Treasury, probably October 1926
Harry Burton (English, 1879–1940)
The Egyptian Expedition of The Metropolitan Museum of Art
Gelatin silver print; 6 3/4 x 9 1/8 in. (17.1 x 23.2 cm)
Burton's photograph of the treasury, a small room off the burial chamber in the tomb of Tutankhamun, is a classic image of discovery. Seeing the crouching jackal guarding the gilded shrine containing the king's viscera, and the jumble of opened and unopened boxes and funerary equipment beyond, one feels the sense of anticipation that must have gripped Carter and his companions when they had first looked into this room almost four years before the photograph was taken. During work in the burial chamber, the entrance to the treasury had been blocked to protect the contents from dust and other possible disturbance. A generator was provided for work carried out in the tomb, and the wires for the electric lighting that Burton used are just visible in the upper right corner of the doorway.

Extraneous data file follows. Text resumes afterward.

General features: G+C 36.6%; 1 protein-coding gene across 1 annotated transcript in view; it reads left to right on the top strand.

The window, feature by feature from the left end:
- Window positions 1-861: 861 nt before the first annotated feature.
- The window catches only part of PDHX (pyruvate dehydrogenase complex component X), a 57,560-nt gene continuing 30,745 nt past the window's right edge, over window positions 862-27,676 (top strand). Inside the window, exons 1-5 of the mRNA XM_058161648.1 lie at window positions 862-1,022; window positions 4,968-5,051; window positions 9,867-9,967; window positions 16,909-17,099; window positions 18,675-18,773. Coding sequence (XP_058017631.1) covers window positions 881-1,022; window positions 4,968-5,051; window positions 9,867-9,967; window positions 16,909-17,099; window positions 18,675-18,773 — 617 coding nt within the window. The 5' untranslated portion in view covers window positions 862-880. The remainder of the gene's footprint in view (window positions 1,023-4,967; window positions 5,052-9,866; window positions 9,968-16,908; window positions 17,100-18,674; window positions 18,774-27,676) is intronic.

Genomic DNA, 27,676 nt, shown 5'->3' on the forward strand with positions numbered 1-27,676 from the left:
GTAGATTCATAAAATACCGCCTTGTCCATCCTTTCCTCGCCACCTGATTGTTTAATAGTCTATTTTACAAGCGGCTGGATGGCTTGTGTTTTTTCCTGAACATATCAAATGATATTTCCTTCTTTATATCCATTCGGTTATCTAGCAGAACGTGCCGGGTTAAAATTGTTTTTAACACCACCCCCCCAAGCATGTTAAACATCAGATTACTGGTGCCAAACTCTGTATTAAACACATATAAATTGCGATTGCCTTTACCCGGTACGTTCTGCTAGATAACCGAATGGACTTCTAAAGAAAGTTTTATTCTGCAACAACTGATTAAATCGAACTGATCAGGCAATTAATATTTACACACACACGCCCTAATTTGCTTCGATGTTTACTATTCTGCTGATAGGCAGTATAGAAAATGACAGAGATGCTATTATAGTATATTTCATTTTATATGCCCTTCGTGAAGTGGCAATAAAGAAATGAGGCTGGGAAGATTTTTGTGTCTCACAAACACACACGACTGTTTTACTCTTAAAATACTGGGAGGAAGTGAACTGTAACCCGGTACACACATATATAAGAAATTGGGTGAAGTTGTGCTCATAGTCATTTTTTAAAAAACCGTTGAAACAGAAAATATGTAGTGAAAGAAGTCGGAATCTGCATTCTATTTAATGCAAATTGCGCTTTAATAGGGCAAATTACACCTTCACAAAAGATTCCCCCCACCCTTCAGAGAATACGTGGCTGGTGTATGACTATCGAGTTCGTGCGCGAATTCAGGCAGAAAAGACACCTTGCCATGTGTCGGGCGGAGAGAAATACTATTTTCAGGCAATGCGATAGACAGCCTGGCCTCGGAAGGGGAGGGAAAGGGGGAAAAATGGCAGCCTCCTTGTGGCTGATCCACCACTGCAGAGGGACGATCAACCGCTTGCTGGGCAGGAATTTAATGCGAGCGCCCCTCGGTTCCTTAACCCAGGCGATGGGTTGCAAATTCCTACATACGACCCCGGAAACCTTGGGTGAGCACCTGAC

When the burial chamber was cleared and the temporary wall to the treasury removed at the beginning of the 1926–27 season, Carter and his team saw a dark room, filled with chests, models, shrines, and furniture, all left in slight disarray by early grave robbers and tidied up by necropolis officials not many years after Tutankhamun's burial. Before the archaeologists removed any objects, Burton set up his electric lights inside the treasury, and made this dramatic photograph. Contrary to expectation, the viewer stands in darkness and sees the gilt canopic shrine and jumble of objects as if the treasures themselves were the source of illumination—and so it must have seemed to those few who saw these divine objects in the roughly cut stone chamber.